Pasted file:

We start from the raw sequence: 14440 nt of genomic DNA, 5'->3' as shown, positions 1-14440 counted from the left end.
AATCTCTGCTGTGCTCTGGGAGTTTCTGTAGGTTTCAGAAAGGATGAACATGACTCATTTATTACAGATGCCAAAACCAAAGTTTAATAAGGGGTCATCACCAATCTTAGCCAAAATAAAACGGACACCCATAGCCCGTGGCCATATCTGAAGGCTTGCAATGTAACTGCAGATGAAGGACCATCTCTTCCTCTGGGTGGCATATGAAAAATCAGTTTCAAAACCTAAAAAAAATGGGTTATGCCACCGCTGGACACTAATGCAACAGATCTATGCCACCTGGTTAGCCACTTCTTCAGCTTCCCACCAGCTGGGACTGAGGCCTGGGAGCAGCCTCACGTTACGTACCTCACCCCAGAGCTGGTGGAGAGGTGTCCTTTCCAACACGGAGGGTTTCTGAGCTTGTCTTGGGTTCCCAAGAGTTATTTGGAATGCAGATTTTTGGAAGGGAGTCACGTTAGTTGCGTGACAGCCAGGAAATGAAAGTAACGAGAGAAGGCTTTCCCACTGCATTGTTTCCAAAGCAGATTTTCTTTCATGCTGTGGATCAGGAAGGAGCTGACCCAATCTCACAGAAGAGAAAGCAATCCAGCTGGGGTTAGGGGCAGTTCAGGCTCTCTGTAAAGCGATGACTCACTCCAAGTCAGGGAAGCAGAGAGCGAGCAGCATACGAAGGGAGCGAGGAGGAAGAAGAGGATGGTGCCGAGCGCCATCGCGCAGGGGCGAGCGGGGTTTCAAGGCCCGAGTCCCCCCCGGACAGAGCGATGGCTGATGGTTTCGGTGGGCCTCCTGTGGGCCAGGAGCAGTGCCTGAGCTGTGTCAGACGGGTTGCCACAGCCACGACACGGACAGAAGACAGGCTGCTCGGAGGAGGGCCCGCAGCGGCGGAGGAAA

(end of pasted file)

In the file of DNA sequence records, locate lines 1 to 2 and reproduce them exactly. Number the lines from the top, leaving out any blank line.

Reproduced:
We start from the raw sequence: 14440 nt of genomic DNA, 5'->3' as shown, positions 1-14440 counted from the left end.
AATCTCTGCTGTGCTCTGGGAGTTTCTGTAGGTTTCAGAAAGGATGAACATGACTCATTTATTACAGATGCCAAAACCAAAGTTTAATAAGGGGTCATCACCAATCTTAGCCAAAATAAAACGGACACCCATAGCCCGTGGCCATATCTGAAGGCTTGCAATGTAACTGCAGATGAAGGACCATCTCTTCCTCTGGGTGGCATATGAAAAATCAGTTTCAAAACCTAAAAAAAATGGGTTATGCCACCGCTGGACACTAATGCAACAGATCTATGCCACCTGGTTAGCCACTTCTTCAGCTTCCCACCAGCTGGGACTGAGGCCTGGGAGCAGCCTCACGTTACGTACCTCACCCCAGAGCTGGTGGAGAGGTGTCCTTTCCAACACGGAGGGTTTCTGAGCTTGTCTTGGGTTCCCAAGAGTTATTTGGAATGCAGATTTTTGGAAGGGAGTCACGTTAGTTGCGTGACAGCCAGGAAATGAAAGTAACGAGAGAAGGCTTTCCCACTGCATTGTTTCCAAAGCAGATTTTCTTTCATGCTGTGGATCAGGAAGGAGCTGACCCAATCTCACAGAAGAGAAAGCAATCCAGCTGGGGTTAGGGGCAGTTCAGGCTCTCTGTAAAGCGATGACTCACTCCAAGTCAGGGAAGCAGAGAGCGAGCAGCATACGAAGGGAGCGAGGAGGAAGAAGAGGATGGTGCCGAGCGCCATCGCGCAGGGGCGAGCGGGGTTTCAAGGCCCGAGTCCCCCCCGGACAGAGCGATGGCTGATGGTTTCGGTGGGCCTCCTGTGGGCCAGGAGCAGTGCCTGAGCTGTGTCAGACGGGTTGCCACAGCCACGACACGGACAGAAGACAGGCTGCTCGGAGGAGGGCCCGCAGCGGCGGAGGAAA